As skilled artisans will appreciate, electrically conductive inserts provide a ground path between the post and the nut when portion(s) of the insert contact the nut and the post. For example, one or more of insert inner surfaces 1406 and edges 1441, 1451 contact the post 401 and one or more of insert outer surfaces 1404 and edges 1441, 1451 contact the nut 241 completing an electrical circuit between the post and the nut. In various embodiments, insert corners 1405 contact the nut such as contact with a nut cylindrical inner face 361 adjacent to a nut inner annular shoulder 371. As shown, some embodiments provide for insert end 1431, 1432 contact with the nut, for example at the nut groove 361.

In another embodiment, FIGS. 15A-F include use of a second polygonal grounding insert 1500A-F. Similar to the connector parts described above, parts of a connector such as an F-Type coaxial cable connector include a nut 241, a post 401, and grounding member 1502. In some embodiments, first and second post flanges 461, 481 define a ring groove therebetween 501 near a post front end 431. When assembled, the nut encircles the post flanges and the grounding insert is interposed between the post and the nut.

FIGS. 15C and 15D show insert end and side views respectively 1500C, 1500D. As shown in the end view, the insert 1502 has a generally polygonal cross-section and as shown in the side view, the insert has a width “w2” and a height “h2.” In various embodiments w2 is selected such that the insert is accommodated by the nut internal ring groove 361.

This first polygonal grounding insert 1502 has three (3) or more sides together with an open side 1508 (five sides plus an open side are shown). Each side is formed between adjacent corners such as rounded or angular corners. For example, a side 1510 is located between adjacent corners 1505, 1507 and each side includes outer and inner side surface 1504, 1506.

FIG. 15B shows an end view of the assembled connector parts 1500B. Here, the insert 1502 encircles a post flange such as the forward post flange 461. In various embodiments, the insert is configured to grasp a post flange periphery such as a radial periphery 471 of the forward post flange 461. And, in various embodiments, the insert conforms to a portion of the post 463 in a manner similar to that described in connection with FIG. 14E.

As skilled artisans will appreciate, electrically conductive inserts provide a ground path between the post and the nut when portion(s) of the insert contact the nut and the post. For example, one or more of insert inner surfaces 1506 and edges 1541, 1551 contact the post 401 and one or more of insert outer surfaces 1504 and edges 1541, 1551 contact the nut 241 completing an electrical circuit between the post and the nut. In various embodiments, insert corners 1505 contact the nut such as contact with a nut cylindrical inner face 361 adjacent to a nut inner annular shoulder 371. As shown, some embodiments provide for insert end 1531, 1532 contact with the nut, for example at the nut groove 361.

FIG. 15E shows a second polygonal grounding insert installed in a male F-Type connector 1500E. The connector includes a fastener or nut 1560, a post 1562, a body 1561, an outer shell 1563, and a cable fixation plug 1565. The grounding insert 1502 is located by a ring groove 1566 of the nut.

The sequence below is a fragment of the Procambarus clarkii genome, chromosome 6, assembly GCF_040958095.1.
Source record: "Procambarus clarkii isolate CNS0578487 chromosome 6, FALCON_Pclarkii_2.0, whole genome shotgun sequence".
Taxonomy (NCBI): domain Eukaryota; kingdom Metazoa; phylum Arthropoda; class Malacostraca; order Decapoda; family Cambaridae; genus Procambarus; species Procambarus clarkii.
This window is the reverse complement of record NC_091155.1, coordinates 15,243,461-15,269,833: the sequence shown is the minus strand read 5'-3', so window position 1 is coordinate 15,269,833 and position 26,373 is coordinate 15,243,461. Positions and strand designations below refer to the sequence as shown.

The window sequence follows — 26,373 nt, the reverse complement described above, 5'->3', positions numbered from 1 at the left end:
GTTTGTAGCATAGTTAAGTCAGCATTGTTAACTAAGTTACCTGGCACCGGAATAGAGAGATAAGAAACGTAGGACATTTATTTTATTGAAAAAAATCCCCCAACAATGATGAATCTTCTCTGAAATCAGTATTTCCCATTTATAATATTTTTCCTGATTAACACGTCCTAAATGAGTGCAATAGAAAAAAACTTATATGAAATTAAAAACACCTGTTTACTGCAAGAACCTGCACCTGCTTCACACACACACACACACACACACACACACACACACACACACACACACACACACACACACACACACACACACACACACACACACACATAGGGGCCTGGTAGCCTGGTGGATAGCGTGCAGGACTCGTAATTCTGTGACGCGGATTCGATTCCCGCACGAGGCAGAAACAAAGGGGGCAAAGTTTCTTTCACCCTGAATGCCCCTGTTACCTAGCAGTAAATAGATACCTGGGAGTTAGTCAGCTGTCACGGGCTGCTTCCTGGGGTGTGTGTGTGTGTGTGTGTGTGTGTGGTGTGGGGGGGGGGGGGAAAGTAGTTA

As shown, a forward end of the post includes a first stepped flange 1572 and a spaced apart second flange 1570, and a post groove 1571 therebetween. A nut rear annular wall 1568 engages the stepped flange and spans across the post groove. In some embodiments, a leading right angle corner of the nut annular wall 1575 is adjacent to and/or abuts a sloped flange step 1573. Electrical conductivity between the nut and the post is enhanced by use of an electrically conductive grounding insert that contacts both the nut and the post. For example, as described in connection with FIGS. 15A-D above and/or when corners of the insert contact the nut ring groove 1566 while inside surfaces of the insert 1579 contact a radial periphery 1577 of the post flange 1572.

FIG. 15F shows a second polygonal grounding insert installed in another male F-Type connector 1500F. The connector includes a fastener or nut 1580, a post 1582, a body 1581, an outer shell 1583, and a cable fixation plug 1585. The grounding insert 1502 is located by a ring groove 1586 of the nut.

As shown, a forward end of the post includes a stepped flange 1592. A nut internal annular wall 1588 engages the stepped flange and a nut trailing hood 1589 overhangs a body end shoulder 1591 to form a cavity 1590, for example a cavity for locating a seal such as an O-Ring seal 1587 that seals between the nut hood and the body shoulder. In some embodiments, a leading right angle corner of the nut annular wall 1595 is adjacent to and/or abuts a sloped flange step 1593. Embodiments enhance electrical conductivity between the nut and the post using an electrically conductive grounding insert that contacts both the nut and the post. For example, as described in connection with FIGS. 15A-D above and/or when corners of the insert contact the nut ring groove 1586 while inside surfaces 1599 of the insert contact a radial periphery 1597 of the post flange 1592.

As skilled artisans will appreciate, the connectors of FIGS. 15E-F may, in other embodiments, incorporate other ones of the grounding inserts described herein.